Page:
Donna: One of my favorite authors, in fact the “mother” of the inspirational romance genre for our times, is Janette Oke. I especially enjoyed her “Love Comes Softly” titles which were made into movies.
Tyler: Do you have any advice to give your readers about how to find romance in their own lives?
Donna: I’ve been married for forty years, having found my mate before the Internet, dating services, and other modern social options were the norm. One thing I would stress is that whatever your social venue, look for someone who shares your faith and moral values. Those are the core of a successful long-term relationship.
Tyler: Any big plans for Valentine’s Day?
Tyler: When can we look for your next book, Donna?
Donna: I plan to release a new title in June: Bluebird of Brockport, A Novel of the Erie Canal, set in my hometown of Brockport, N.Y., and on the canal in 1830. Here’s a little about the story:
Dreams of floating down the Erie Canal have flowed through Lucina Willcox’s mind since childhood. Yet once the boat is purchased and her family begins their journey, unexpected tribulations and challenges arise. An encounter with a towpath rattlesnake threatens her brother’s life. A thief attempts to break in and steal precious cargo. Heavy rain causes a breach and drains the canal of water. Comforting thoughts of Ezra Lockwood, her handsome childhood friend, temper the rough times, and also give rise to an ever increasing desire to be with him.
Ezra Lockwood’s one goal in life is to build and captain his own canal boat, but two years into the construction of his freight hauler, funds run short, progress stalls, and a renewed acquaintance with Lucina Willcox causes an undeniable longing to make her his bride. Can he somehow find a way to finish his boat and build a future with her?
Tyler: Donna, I’m struck by the difficulties of life in this period from your book’s description. Is romance then a comfort for people in times of turmoil? Do you think that’s why romance novels appeal to readers?
Donna: Readers of romance novels often say they prefer the genre because of the guaranteed happily-ever-after endings. They know the story will be uplifting and therefore fulfill their needs where “escape fiction” is concerned.
Tyler: What would you say is the reason you keep writing romance novels rather than try your hand at something else, or do you have a murder mystery or science fiction novel up your sleeve?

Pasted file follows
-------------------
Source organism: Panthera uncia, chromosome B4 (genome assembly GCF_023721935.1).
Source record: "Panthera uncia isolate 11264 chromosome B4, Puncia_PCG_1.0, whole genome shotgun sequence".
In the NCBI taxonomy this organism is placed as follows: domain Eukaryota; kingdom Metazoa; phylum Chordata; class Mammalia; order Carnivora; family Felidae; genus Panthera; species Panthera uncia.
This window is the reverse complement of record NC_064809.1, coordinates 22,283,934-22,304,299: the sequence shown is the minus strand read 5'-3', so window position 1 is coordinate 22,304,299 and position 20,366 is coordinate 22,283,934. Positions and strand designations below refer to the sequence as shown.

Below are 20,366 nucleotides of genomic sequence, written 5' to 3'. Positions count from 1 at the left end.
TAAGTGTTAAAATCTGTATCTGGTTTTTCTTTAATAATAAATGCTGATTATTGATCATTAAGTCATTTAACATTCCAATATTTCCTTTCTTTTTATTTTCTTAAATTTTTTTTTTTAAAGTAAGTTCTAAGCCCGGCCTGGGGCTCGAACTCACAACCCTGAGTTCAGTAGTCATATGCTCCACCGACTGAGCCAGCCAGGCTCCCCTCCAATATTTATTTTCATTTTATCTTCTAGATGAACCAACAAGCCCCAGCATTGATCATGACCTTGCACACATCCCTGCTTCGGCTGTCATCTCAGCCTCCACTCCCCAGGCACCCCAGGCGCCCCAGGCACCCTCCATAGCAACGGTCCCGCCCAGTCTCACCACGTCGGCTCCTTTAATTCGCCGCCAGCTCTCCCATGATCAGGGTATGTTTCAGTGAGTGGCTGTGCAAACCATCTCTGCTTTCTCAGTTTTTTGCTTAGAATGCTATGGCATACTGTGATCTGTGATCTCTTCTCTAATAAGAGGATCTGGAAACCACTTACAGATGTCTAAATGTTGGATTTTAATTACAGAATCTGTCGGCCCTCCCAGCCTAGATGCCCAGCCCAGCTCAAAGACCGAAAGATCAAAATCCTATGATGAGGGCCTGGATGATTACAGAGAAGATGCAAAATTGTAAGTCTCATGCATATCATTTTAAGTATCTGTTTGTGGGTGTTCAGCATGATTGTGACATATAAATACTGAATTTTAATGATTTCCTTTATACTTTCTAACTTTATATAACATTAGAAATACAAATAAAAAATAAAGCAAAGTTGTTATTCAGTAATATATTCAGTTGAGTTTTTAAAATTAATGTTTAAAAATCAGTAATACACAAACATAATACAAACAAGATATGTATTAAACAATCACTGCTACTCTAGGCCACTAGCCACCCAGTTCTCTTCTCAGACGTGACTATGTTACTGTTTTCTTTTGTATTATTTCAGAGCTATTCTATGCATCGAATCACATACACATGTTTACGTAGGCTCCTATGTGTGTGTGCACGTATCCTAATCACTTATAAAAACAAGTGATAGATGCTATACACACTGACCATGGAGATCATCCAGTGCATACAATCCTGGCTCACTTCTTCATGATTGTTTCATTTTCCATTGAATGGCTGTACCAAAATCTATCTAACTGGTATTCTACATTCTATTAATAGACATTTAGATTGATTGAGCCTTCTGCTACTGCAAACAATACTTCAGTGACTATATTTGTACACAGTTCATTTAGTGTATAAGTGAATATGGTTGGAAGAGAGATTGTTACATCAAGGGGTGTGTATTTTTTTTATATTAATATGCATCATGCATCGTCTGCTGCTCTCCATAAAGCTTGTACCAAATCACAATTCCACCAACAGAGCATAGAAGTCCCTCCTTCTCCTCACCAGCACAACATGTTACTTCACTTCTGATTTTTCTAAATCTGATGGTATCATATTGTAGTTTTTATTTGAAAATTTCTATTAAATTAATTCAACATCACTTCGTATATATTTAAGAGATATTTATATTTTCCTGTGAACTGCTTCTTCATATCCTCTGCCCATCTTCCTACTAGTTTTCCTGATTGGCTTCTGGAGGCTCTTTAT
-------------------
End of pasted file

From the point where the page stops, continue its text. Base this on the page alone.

Donna: Actually, my novel about the Erie Canal is better classified as historical fiction with a strong romantic thread than straight “historical romance.” I say that because several chapters go by when the hero and heroine are far apart geographically, dealing with separate challenges while longing for the time when they will be together again. As for writing a murder mystery or science fiction, I have nothing up my sleeve at the moment, but I haven’t ruled anything out. I’d more likely attempt writing humorous fiction, fantasy, or fiction for mature women.
Tyler: Donna, will you tell us about your website and how to find out more about your novels?
Donna: Visit www.greatlakesromances.com to learn about my books and enter the ongoing book giveaway. Each week, I give away a different book from my series to one of the readers who enters following the instructions on the home page. Connect with me also on twitter @bigwaterpub, and on Facebook at my book page, Great Lakes Romances books
Tyler: Thank you for letting me interview you today, Donna. Best of luck with your writing and may you and Fred have a very happy Valentine’s Day.Blog readers, Donna has graciously offered to give away one autographed set of her Fayette trilogy titles, Fayette—A Time to Love, Fayette—A Time to Laugh, and Fayette—A Time to Leave, to one of the commenters on this post. To enter the drawing for the trilogy, leave a comment that includes your e-mail address, eg. Donna [at] webmail [dot] com.
The deadline to enter is 11:59 p.m. on February 14, 2012.
Thanks for stopping by!Upper Michigan Books and Authors, Upper Michigan History comment below, or link to this permanent URL from your own site.